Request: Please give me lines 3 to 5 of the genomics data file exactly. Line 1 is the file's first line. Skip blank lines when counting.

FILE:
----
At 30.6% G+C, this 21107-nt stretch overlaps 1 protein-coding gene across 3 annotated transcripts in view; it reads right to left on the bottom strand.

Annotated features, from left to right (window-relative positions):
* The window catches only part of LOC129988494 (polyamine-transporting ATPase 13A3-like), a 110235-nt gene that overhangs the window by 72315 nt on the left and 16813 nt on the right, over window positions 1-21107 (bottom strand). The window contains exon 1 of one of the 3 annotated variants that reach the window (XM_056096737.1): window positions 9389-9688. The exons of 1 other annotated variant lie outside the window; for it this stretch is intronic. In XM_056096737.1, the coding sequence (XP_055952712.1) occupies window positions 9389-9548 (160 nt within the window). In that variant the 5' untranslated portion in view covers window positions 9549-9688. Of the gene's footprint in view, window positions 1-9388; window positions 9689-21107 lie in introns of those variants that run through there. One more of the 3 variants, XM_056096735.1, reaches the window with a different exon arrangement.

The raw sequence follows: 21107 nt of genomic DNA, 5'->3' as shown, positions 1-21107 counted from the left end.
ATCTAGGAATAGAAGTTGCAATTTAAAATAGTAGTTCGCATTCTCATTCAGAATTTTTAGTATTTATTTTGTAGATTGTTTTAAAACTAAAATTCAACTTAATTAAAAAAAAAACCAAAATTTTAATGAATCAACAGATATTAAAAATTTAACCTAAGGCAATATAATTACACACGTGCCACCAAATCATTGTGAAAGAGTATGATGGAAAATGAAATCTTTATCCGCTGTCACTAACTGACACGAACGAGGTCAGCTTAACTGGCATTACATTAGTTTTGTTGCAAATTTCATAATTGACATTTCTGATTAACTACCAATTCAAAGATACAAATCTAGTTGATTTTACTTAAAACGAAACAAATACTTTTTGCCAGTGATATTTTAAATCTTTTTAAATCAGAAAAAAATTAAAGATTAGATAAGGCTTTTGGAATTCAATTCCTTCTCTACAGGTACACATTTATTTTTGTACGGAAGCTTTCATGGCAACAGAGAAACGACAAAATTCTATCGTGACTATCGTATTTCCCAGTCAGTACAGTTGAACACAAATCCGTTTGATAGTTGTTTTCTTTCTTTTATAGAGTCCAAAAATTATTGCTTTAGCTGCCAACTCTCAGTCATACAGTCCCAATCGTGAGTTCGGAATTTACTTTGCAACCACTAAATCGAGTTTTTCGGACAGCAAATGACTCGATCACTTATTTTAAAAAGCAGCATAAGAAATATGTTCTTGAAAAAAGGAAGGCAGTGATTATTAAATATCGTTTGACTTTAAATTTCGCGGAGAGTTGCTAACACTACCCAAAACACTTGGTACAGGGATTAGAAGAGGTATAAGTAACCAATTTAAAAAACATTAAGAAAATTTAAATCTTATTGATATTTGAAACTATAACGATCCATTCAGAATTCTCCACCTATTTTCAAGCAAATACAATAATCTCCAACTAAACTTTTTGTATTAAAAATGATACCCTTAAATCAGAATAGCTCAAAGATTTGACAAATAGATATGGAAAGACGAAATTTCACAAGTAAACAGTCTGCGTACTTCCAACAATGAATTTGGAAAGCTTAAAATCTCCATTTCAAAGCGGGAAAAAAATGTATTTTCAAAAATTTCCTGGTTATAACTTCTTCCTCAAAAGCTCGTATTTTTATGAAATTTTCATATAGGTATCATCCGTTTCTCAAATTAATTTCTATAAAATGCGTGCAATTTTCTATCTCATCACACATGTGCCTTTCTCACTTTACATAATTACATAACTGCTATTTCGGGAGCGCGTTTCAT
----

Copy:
* The window catches only part of LOC129988494 (polyamine-transporting ATPase 13A3-like), a 110235-nt gene that overhangs the window by 72315 nt on the left and 16813 nt on the right, over window positions 1-21107 (bottom strand). The window contains exon 1 of one of the 3 annotated variants that reach the window (XM_056096737.1): window positions 9389-9688. The exons of 1 other annotated variant lie outside the window; for it this stretch is intronic. In XM_056096737.1, the coding sequence (XP_055952712.1) occupies window positions 9389-9548 (160 nt within the window). In that variant the 5' untranslated portion in view covers window positions 9549-9688. Of the gene's footprint in view, window positions 1-9388; window positions 9689-21107 lie in introns of those variants that run through there. One more of the 3 variants, XM_056096735.1, reaches the window with a different exon arrangement.

The raw sequence follows: 21107 nt of genomic DNA, 5'->3' as shown, positions 1-21107 counted from the left end.
ATCTAGGAATAGAAGTTGCAATTTAAAATAGTAGTTCGCATTCTCATTCAGAATTTTTAGTATTTATTTTGTAGATTGTTTTAAAACTAAAATTCAACTTAATTAAAAAAAAAACCAAAATTTTAATGAATCAACAGATATTAAAAATTTAACCTAAGGCAATATAATTACACACGTGCCACCAAATCATTGTGAAAGAGTATGATGGAAAATGAAATCTTTATCCGCTGTCACTAACTGACACGAACGAGGTCAGCTTAACTGGCATTACATTAGTTTTGTTGCAAATTTCATAATTGACATTTCTGATTAACTACCAATTCAAAGATACAAATCTAGTTGATTTTACTTAAAACGAAACAAATACTTTTTGCCAGTGATATTTTAAATCTTTTTAAATCAGAAAAAAATTAAAGATTAGATAAGGCTTTTGGAATTCAATTCCTTCTCTACAGGTACACATTTATTTTTGTACGGAAGCTTTCATGGCAACAGAGAAACGACAAAATTCTATCGTGACTATCGTATTTCCCAGTCAGTACAGTTGAACACAAATCCGTTTGATAGTTGTTTTCTTTCTTTTATAGAGTCCAAAAATTATTGCTTTAGCTGCCAACTCTCAGTCATACAGTCCCAATCGTGAGTTCGGAATTTACTTTGCAACCACTAAATCGAGTTTTTCGGACAGCAAATGACTCGATCACTTATTTTAAAAAGCAGCATAAGAAATATGTTCTTGAAAAAAGGAAGGCAGTGATTATTAAATATCGTTTGACTTTAAATTTCGCGGAGAGTTGCTAACACTACCCAAAACACTTGGTACAGGGATTAGAAGAGGTATAAGTAACCAATTTAAAAAACATTAAGAAAATTTAAATCTTATTGATATTTGAAACTATAACGATCCATTCAGAATTCTCCACCTATTTTCAAGCAAATACAATAATCTCCAACTAAACTTTTTGTATTAAAAATGATACCCTTAAATCAGAATAGCTCAAAGATTTGACAAATAGATATGGAAAGACGAAATTTCACAAGTAAACAGTCTGCGTACTTCCAACAATGAATTTGGAAAGCTTAAAATCTCCATTTCAAAGCGGGAAAAAAATGTATTTTCAAAAATTTCCTGGTTATAACTTCTTCCTCAAAAGCTCGTATTTTTATGAAATTTTCATATAGGTATCATCCGTTTCTCAAATTAATTTCTATAAAATGCGTGCAATTTTCTATCTCATCACACATGTGCCTTTCTCACTTTACATAATTACATAACTGCTATTTCGGGAGCGCGTTTCAT